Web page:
In the days before Twitter, November 4, 1936 to be exact, James Farley, Franklin Roosevelt’s campaign manager gave us a preview of things to come. His sound bite to the press, “As goes Maine, so goes Vermont,” was his witty remark commenting on the landslide victory where FDR won every state but Maine and Vermont. Well under the 140 character Twitter limit, and based on the even earlier Twitter appropriate comment addressing Maine as the first state to enact prohibition (As goes Maine, So goes the Nation), it should be obvious to us all, that 140 character politics is nothing new. If we could only find a way to legislate and issue all new regulations through Twitter, we might really have something.
While this past November Maine did go as Vermont, prohibition is long gone (Maine allows alcohol in movie theaters, while New York is still working on it) I thought this would be an opportune time to revitalize and put Twitter to good use for some long needed federal action as applied to state tax reform.
A recent article in the Seattlepi  indicates that there are only six states left where Amazon is no longer collecting sales tax. The pressure to collect, even where a merchant has no physical presence in a jurisdiction, has been ramped up even higher since the U. S. Supreme Court declined to review Colorado’s “tattle tale” law. (October 24, 2016 blog and February 29, 2016 blog) While the increased pressure put on the internet giants like Amazon is certainly helpful to brick and mortar retailers, many internet retailers still aren’t (and don’t arguably have to) collect and remit sales tax.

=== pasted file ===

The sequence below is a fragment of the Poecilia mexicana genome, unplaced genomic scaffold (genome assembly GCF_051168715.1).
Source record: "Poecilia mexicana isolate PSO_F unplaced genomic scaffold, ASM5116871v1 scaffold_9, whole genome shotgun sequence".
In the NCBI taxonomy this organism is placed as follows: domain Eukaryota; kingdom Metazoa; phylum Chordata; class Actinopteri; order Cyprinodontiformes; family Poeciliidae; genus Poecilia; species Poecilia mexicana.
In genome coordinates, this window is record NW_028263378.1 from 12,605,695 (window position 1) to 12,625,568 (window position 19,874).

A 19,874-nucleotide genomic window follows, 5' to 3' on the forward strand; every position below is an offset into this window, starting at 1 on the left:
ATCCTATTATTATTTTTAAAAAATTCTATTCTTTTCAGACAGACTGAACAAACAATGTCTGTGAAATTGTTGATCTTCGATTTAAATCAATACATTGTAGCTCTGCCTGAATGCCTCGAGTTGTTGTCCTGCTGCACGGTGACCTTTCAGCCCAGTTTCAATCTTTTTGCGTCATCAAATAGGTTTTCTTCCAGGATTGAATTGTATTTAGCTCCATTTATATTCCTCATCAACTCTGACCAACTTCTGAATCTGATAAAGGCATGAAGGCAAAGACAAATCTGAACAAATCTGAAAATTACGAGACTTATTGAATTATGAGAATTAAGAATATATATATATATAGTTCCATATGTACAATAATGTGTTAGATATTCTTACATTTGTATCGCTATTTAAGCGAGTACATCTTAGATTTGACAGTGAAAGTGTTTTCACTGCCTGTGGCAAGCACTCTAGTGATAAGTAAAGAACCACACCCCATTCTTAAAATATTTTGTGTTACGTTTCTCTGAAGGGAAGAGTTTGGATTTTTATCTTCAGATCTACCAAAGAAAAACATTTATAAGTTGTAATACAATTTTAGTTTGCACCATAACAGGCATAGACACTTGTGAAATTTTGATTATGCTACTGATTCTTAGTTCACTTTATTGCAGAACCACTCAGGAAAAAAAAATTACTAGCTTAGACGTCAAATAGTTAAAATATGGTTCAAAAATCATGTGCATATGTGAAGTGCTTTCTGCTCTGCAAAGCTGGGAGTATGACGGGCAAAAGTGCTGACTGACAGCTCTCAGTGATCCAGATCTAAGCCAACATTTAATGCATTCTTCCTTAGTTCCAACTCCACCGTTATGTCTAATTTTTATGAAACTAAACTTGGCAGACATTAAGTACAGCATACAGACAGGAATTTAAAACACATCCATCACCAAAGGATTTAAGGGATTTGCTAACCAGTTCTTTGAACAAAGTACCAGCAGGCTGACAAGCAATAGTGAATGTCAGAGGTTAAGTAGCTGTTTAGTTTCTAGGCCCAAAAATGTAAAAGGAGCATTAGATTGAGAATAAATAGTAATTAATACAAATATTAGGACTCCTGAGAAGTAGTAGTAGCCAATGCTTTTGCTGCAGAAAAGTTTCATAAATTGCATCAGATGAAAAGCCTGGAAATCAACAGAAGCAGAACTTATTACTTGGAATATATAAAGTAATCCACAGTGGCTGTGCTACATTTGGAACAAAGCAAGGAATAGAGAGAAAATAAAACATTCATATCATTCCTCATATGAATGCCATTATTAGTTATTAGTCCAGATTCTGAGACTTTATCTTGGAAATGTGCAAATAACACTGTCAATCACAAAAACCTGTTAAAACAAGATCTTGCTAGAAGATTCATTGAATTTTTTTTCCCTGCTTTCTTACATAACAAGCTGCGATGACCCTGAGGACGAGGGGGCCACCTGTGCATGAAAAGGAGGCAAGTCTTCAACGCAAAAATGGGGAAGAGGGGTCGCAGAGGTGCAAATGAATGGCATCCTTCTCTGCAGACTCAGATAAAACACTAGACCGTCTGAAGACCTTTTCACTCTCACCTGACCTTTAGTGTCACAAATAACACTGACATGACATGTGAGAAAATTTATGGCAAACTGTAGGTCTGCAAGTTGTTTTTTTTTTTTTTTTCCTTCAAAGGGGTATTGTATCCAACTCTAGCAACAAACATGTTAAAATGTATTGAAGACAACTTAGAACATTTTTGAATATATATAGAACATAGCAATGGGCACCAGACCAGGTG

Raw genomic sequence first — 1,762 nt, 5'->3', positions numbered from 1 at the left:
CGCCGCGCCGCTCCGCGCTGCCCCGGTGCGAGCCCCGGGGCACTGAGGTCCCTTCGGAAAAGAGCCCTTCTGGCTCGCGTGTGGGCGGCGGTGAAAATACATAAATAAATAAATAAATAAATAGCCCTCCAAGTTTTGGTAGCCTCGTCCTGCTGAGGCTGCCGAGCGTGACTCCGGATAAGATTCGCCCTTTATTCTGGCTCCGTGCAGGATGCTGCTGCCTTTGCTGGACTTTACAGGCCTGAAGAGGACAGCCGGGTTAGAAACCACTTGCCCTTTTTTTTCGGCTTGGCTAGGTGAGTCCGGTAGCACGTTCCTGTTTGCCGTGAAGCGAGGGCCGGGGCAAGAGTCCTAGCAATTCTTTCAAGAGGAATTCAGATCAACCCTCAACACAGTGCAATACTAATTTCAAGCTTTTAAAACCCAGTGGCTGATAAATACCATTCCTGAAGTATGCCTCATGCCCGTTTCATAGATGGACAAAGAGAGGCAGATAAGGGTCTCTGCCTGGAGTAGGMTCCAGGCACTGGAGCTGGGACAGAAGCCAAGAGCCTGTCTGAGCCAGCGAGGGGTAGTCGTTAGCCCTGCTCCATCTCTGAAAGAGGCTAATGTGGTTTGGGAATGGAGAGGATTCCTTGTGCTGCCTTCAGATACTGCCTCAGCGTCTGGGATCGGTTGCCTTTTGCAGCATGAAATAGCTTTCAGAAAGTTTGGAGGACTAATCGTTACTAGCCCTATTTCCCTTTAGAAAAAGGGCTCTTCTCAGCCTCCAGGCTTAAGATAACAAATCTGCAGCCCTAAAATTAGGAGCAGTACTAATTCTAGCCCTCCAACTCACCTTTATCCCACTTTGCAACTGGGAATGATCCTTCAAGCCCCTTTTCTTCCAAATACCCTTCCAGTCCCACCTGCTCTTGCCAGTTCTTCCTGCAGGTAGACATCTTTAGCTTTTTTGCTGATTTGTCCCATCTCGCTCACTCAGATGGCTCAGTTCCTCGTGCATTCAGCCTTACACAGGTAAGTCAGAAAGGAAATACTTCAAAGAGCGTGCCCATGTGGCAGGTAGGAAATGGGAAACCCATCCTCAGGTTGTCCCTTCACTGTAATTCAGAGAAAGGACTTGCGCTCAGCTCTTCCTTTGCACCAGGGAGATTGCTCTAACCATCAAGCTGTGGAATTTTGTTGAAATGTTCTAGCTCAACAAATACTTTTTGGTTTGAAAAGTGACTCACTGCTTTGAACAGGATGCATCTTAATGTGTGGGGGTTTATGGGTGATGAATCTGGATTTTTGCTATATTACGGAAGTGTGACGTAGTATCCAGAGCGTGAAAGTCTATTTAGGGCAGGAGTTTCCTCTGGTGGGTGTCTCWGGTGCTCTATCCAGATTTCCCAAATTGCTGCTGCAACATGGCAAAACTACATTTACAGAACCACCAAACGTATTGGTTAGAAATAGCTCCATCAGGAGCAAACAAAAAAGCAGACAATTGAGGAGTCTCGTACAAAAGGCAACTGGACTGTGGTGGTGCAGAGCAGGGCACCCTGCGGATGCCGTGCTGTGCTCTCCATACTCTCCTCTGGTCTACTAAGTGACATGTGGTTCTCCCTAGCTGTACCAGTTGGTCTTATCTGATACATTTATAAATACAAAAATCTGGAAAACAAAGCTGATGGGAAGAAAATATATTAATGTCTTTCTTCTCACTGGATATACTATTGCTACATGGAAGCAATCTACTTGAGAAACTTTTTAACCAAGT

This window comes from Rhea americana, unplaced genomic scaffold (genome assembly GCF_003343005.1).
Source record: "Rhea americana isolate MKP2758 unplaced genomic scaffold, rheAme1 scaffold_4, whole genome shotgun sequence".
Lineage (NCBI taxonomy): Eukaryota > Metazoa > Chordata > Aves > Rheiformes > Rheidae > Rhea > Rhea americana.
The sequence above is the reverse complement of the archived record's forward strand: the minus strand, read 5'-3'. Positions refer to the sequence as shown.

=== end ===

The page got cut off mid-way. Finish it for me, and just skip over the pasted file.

Various forms of federal legislation have been proposed to level the playing field, but none have made it to the goal line just yet. Clearly, an executive order won’t do the trick here, but the judicious use of Twitter may be able to push Congress in the right direction in moving forward legislation that requires consistent rules for all. In the meantime, retailers need to waste time and energy addressing inconsistent rules and worrying whether the collection of tax, required or not, puts them at a competitive disadvantage.
If you have questions about state tax reform and the knotty question of who should collect tax, contact me at WBerkowitz@BerdonLLP.com or your Berdon advisor.
Wayne Berkowitz, a tax partner and head of the State and Local Tax Group at Berdon LLP, advises on the unique requirements of governments and municipalities across the nation.